Here's a smart tip to get better sleep while you're away: "My biggest issues with sleep in hotel rooms are actually not enough pillows and the frigid air conditioner," Moreno says, "So I call ahead and ask for extra pillows, and I pack pajamas suitable for an arctic adventure."
In other words, do whatever it takes for you to be as comfortable as possible when you're away. And, of course, try to practice good sleep hygiene just as you would at home, including minimizing screen time before bed.
4. Drinking More Alcohol Than You Normally Do
When you're on vacation, it's typical to feel like you should be drinking and celebrating because you have less responsibility the following day.
"People are more likely to drink more throughout the day, like mimosas with brunch, a beer at the pool, a few glasses of wine with lunch and dinner," Sidorenkov says. "You might not be buzzed at any point throughout the day but looking back, you might have consumed five or six cocktails and it all adds up."
"If you love cocktails and all of a sudden switch to wine to save on calories, you might have a bigger hangover the next day because that isn't something you typically drink."
But you don't have to avoid drinking altogether. Absolutely enjoy yourself, says Sidorenkov, although she recommends opting for lower-calorie alcoholic drinks — such as a vodka with soda water and lime — over high-calorie mixed drinks with juices, syrups, and sweeteners.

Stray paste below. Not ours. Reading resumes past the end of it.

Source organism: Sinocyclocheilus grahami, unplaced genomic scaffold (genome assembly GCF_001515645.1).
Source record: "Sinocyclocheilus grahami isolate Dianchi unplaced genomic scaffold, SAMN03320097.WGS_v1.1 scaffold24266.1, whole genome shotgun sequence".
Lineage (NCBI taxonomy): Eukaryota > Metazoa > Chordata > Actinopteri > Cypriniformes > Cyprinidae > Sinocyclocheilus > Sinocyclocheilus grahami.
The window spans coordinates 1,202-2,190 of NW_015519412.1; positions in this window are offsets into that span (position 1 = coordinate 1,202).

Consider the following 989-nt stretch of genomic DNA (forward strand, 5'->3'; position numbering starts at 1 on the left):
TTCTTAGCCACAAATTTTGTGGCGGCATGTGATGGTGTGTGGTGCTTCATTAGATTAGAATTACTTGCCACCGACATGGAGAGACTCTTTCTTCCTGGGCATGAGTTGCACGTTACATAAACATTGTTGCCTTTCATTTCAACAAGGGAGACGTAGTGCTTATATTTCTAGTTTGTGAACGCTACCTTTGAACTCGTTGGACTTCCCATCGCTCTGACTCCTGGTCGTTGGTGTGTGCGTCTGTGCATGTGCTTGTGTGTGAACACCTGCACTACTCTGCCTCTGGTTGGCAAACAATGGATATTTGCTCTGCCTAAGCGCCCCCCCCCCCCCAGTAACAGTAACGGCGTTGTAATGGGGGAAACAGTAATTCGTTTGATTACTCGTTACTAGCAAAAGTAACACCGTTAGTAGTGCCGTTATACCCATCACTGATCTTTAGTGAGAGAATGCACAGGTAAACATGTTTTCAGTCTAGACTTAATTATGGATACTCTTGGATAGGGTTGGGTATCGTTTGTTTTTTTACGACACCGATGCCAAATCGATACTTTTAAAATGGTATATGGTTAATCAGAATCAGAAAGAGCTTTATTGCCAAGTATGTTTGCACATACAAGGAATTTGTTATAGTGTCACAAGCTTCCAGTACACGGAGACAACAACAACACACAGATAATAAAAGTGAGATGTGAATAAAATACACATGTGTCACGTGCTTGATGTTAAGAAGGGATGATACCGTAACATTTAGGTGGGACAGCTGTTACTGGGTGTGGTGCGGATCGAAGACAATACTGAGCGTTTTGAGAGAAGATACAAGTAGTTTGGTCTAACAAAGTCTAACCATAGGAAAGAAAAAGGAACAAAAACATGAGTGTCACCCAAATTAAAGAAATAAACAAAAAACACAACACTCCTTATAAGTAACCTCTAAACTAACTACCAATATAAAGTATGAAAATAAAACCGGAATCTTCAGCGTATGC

That said, of course, always stick with what you know. "If you love cocktails and all of a sudden switch to wine to save on calories, you might have a bigger hangover the next day because that isn't something you typically drink," she says.
And if you do decide to drink, always pair your cocktail with a glass of water to pace yourself and minimize those next-day head-throbbing effects.
5. Overindulging All Day, Every Day
Many cruise ships and resorts offer all-inclusive deals, which can mean endless buffets, unlimited beverages and late-night room service.
And while it can be physically and mentally healthy to practice the 80/20 rule (eating nutritiously 80 percent of the time and giving into the occasional indulgence during the remaining 20 percent), that rule can easily get stretched to the max while on vacation.
Sidorenkov's advice is to really enjoy what you are eating instead of mindlessly snacking away. "Slow down and pay attention to all of the flavors, smells and textures of this one potentially 'binge-worthy' item," she says. "You'll feel more satisfied, even when eating less."
6. Eating the Wrong Foods at the Airport
Healthy eating doesn't start or end once you land. Grabbing a snack or a meal at the airport is unavoidable for most travelers — however, some choices are better than others.
"Foods that are higher in protein and fiber keep you fuller for a longer period of time, which helps stabilize your appetite and blood sugars," Sidorenkov says. She recommends choosing nutrient-dense, filling foods such as a whole-wheat turkey wrap or a hummus-and-veggie cup instead of juice or a bag of chips to keep the snack cravings at bay.
Those nutrient-dense foods might be a bit higher in calories, but they will be working throughout the day to keep your hunger cravings under control.
The bottom line about eating on vacation: Practice moderation while still giving yourself shameless permission to indulge now and then in foods and beverages — especially new ones! — you know you'll enjoy. You're on vacation, after all.